GENEVA (Reuters) - Her parents were infected with COVID-19 last month, the maternity unit was operating under lockdown and their relatives live across closed borders, yet like millions of other babies, Bertille arrived without a hitch.
Arnaud Joal, a 34-year-old Frenchman, and Noemie Bouchet, a 30-year-old citizen of France and Switzerland, welcomed Bertille - for “heroine” or “bright maiden” - into the world in Geneva on April 9.
Pregnant women worldwide are concerned about the possible impact of COVID-19, but Bouchet, a gynaecologist, said she was optimistic the disease would leave no trace on Bertille, beyond regular tales of the unusual backdrop of her birth.
“The data for newborns are quite reassuring, there are few risks that they get infected, even fewer risks that complications occur,” she said.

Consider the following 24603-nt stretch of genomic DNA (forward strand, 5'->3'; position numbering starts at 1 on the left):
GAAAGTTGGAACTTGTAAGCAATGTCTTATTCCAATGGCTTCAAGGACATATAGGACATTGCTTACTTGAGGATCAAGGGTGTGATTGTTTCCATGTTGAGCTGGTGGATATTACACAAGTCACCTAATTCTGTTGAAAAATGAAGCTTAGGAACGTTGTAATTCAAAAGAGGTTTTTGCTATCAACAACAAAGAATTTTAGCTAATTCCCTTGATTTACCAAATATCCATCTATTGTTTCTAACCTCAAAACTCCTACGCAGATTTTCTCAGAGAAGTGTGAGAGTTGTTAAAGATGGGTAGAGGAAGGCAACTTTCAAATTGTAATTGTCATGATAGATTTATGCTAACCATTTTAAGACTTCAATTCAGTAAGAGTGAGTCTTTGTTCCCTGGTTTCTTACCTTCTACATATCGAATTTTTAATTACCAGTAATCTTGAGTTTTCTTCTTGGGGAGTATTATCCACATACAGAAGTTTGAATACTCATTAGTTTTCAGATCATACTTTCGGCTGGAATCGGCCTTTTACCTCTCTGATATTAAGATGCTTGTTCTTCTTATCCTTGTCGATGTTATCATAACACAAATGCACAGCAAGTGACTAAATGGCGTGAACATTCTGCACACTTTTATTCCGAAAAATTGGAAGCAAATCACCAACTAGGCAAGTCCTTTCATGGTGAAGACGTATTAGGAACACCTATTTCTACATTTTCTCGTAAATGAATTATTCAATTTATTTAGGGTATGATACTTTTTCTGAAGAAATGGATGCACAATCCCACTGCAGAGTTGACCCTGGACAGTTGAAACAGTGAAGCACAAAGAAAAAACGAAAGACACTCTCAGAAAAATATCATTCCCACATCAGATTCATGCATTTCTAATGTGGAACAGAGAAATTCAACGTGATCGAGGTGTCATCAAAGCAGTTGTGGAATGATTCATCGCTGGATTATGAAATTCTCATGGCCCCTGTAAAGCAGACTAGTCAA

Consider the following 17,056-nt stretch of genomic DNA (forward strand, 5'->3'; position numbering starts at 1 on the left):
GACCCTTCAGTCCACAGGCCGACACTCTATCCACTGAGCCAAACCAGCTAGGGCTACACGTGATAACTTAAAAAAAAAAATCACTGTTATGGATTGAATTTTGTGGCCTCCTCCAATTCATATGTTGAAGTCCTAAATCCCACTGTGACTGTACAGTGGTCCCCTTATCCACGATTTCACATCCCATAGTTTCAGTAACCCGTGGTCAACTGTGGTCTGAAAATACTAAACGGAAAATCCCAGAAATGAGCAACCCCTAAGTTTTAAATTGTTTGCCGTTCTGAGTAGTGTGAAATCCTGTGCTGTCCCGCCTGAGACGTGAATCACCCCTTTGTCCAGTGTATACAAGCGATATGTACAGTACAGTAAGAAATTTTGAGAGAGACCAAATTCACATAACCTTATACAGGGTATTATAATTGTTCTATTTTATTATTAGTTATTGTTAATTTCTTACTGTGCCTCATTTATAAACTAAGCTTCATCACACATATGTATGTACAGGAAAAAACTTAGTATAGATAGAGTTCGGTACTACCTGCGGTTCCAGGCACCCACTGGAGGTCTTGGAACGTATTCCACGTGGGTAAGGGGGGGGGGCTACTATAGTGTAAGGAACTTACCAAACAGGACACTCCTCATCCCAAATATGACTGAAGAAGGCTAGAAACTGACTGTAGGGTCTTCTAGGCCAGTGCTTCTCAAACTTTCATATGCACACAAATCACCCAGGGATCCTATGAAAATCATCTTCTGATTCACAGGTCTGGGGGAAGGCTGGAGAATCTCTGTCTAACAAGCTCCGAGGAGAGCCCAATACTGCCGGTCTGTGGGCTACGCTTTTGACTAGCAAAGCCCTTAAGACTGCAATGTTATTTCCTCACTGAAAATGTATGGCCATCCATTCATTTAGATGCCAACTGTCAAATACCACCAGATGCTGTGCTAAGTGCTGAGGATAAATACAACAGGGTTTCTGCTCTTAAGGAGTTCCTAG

The coronavirus epidemic forced Bouchet and Joal - a fellow gynaecologist at Geneva’s university hospital - to spend less time than usual in the maternity unit, where stays as well as visits are limited.
They were both infected a month ago with COVID-19, suffering relatively minor symptoms of the disease whose death toll in Switzerland reached 900 on Tuesday and confirmed cases number some 25,834.
Border closures and French confinement measures bar their families, who live over the border in nearby France, from visiting their newest family member.
And with most stores closed in Switzerland, Joal said they were borrowing baby clothes until the restrictions are loosened.
As for relatives in France, there have been video calls, but the couple is resigned to waiting to introduce their baby in person: French President Emmanuel Macron extended his country’s lockdown until May 11, even as Switzerland plans to start loosening restrictions later this month.
“Her grandmothers will remind her that they were not able to see her right away and that it was difficult!” Bouchet said.
Reporting by Cecile Mantovani, writing by John Miller; editing by Philippa Fletcher